AMD has licensed its Zen architecture design to Chinese company Hygon. China has been meticulously chasing domestic processor production as a part of its ‘Made in China’ initiative, and AMD has manage to pull some pretty spectacular moves to skirt the x86 license limitations and push Zen into the Chinese market.
AMD is locked into an agreement with Intel surrounding the licensing of the x86 architecture and instruction set, and this agreement has kept the two companies in control of the CPU market for quite a while. While this convoluted web of licenses seemed pretty legally airtight, through a series of back and forth business deals AMD may have managed to upset the long-standing status quo.
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Back in 2016, AMD agreed to set up a joint venture alongside Chinese partners. The result: Tianjin Haiguang Advanced Technology Investment Co. Ltd. (THATIC) which subsequently created two further companies: HMC and Hygon. AMD owns a majority stake in the former, while THATIC owns a majority stake in the latter.
Now bear with me. As Tom’s Hardware reports, due to licensing agreements AMD are beholden to, AMD-owned HMC has to be the company to actually produce any x86 chips. But that’s not a done deal just yet.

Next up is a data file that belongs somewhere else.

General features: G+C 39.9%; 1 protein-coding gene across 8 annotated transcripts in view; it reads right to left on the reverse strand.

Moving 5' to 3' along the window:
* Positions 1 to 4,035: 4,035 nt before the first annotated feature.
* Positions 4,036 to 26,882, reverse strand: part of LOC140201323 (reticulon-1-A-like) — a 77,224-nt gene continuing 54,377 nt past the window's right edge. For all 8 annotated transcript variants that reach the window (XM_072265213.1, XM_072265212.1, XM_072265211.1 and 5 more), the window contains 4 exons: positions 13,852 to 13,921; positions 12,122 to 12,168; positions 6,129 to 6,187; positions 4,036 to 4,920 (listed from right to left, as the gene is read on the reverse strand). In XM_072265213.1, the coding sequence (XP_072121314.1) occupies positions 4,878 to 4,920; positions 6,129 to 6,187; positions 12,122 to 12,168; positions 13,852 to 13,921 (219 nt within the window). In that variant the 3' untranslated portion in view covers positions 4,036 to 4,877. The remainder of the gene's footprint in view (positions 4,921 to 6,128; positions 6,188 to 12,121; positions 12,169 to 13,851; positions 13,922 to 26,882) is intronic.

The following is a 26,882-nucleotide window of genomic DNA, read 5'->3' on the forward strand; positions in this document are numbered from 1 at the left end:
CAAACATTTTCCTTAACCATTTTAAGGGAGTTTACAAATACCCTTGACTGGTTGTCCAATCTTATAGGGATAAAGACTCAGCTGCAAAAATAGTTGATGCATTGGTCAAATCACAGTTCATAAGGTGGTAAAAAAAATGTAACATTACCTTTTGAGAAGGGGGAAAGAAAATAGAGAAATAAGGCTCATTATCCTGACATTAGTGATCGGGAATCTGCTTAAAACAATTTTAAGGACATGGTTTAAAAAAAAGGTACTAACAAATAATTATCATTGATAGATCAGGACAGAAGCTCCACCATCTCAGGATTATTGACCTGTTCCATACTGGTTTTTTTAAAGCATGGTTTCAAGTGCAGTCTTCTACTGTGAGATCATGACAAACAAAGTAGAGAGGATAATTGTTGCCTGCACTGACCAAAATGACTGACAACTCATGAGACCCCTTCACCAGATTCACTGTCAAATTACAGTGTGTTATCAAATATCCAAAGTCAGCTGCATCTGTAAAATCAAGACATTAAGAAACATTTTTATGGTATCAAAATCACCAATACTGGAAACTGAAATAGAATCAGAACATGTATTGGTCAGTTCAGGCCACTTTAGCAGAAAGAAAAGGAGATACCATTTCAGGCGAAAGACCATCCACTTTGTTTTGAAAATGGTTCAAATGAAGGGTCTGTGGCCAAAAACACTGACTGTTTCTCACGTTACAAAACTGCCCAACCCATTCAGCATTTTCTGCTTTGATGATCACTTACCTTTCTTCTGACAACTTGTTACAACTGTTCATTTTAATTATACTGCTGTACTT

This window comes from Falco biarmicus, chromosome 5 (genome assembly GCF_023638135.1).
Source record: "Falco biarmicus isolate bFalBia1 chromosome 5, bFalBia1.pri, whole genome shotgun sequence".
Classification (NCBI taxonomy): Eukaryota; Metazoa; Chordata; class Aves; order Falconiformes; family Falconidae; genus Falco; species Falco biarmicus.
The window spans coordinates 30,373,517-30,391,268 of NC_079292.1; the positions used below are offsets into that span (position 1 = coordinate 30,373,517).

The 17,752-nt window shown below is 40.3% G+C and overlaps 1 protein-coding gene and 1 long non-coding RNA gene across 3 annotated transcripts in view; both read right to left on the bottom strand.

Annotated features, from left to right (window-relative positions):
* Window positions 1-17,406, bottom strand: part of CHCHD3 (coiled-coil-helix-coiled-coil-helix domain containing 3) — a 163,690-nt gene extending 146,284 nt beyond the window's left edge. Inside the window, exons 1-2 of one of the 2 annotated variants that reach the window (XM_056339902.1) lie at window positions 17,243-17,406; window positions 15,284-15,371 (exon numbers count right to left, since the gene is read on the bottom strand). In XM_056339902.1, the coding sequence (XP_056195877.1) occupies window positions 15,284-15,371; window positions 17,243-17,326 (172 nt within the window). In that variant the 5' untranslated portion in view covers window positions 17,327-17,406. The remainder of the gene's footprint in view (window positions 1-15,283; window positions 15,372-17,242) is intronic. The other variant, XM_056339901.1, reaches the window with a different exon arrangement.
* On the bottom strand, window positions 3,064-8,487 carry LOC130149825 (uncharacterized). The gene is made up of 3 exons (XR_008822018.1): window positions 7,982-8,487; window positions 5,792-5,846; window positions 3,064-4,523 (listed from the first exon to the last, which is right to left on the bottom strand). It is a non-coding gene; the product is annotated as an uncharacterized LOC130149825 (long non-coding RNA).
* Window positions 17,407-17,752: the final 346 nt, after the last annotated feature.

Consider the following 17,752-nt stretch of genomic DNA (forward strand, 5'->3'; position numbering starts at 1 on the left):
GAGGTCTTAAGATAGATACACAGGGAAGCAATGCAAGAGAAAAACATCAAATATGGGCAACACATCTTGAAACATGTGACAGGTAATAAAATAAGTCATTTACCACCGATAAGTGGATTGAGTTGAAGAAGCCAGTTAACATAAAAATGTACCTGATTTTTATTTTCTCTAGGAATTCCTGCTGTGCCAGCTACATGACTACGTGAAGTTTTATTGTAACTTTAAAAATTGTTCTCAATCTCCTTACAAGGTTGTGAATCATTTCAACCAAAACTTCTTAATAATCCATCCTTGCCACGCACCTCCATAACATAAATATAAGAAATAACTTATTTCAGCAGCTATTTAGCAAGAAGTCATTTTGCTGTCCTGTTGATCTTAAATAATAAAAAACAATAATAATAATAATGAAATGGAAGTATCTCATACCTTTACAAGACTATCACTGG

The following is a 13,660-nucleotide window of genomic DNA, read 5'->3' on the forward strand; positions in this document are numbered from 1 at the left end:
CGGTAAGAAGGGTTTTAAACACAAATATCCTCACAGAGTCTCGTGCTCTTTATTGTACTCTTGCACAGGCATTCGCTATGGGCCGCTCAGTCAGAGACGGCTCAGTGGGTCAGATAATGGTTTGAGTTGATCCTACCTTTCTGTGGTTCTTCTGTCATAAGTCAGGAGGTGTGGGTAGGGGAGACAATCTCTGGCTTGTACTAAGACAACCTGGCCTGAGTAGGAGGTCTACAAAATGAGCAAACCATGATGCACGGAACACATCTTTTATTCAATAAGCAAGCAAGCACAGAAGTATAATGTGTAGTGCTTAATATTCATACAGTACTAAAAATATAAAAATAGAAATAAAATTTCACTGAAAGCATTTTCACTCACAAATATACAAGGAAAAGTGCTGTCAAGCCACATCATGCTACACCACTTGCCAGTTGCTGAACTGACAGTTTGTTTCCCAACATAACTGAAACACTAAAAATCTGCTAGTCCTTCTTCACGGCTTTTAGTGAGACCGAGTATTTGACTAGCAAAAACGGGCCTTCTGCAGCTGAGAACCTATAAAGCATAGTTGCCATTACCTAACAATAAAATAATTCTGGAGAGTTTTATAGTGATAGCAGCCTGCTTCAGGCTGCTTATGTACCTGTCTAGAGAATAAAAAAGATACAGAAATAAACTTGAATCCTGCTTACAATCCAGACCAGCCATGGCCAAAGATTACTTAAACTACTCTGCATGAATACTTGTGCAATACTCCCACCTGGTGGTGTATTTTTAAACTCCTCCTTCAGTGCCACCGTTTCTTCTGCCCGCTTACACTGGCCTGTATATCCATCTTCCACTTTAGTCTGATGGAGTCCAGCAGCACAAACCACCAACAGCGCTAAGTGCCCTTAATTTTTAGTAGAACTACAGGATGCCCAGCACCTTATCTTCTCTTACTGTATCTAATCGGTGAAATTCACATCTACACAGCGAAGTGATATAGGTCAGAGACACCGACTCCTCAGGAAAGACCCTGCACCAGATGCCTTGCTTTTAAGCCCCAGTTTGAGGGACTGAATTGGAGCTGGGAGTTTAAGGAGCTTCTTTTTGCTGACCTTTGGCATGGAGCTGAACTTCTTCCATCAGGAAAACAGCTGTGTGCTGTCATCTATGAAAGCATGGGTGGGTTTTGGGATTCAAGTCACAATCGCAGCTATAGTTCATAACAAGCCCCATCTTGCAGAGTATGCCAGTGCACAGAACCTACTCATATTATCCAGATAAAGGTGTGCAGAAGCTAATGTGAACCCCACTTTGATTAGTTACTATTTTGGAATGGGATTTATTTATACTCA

HMC actually licenses the x86 chips to Hygon under its own name, which designs server chips specifically for the Chinese market. These designs are then sold back to HMC, who employs a foundry to actually create the chips, and once manufactured, ships these back again to Hygon. Hygon then sells the x86 chips under the name of Dhyana processors.
These chips are reportedly all-but-identical to AMD’s EPYC server CPUs. Linux kernel devs maintain that only minimal ID and naming convention changes are evident between between AMD and Hygon Dhyana chips. Supposedly, the similarities run so deep between the processors that patches intended for one work with the other after only minimal code tweaks.
This all means a Chinese company is technically designing and selling x86 server chips, all without AMD ever forsaking its own strict licensing agreements. Through this convoluted maneuvering, AMD supposedly gets away scot-free with lucrative royalty agreements from all the chips sold in the otherwise restricted Chinese server market.
AMD’s push into China’s server market comes at a pivotal time, with the US and China potentially on the way towards a cataclysmic trade war. China hopes to become a centre for advanced technology manufacturing by 2025, and in-house server chip manufacturing is one step towards achieving that goal and moving away from US chip manufacturing dominance. A recent technology ban targeting Micron may well be a part of the same strategy in a roundabout way
It’s not just AMD that is hoping to capitalise on Chinese tech investment, however. VIA, the only other company still licensed to utilise x86, recently announced it was also back in the processor game under the guise of chinese semiconductor company, Zhaoxin.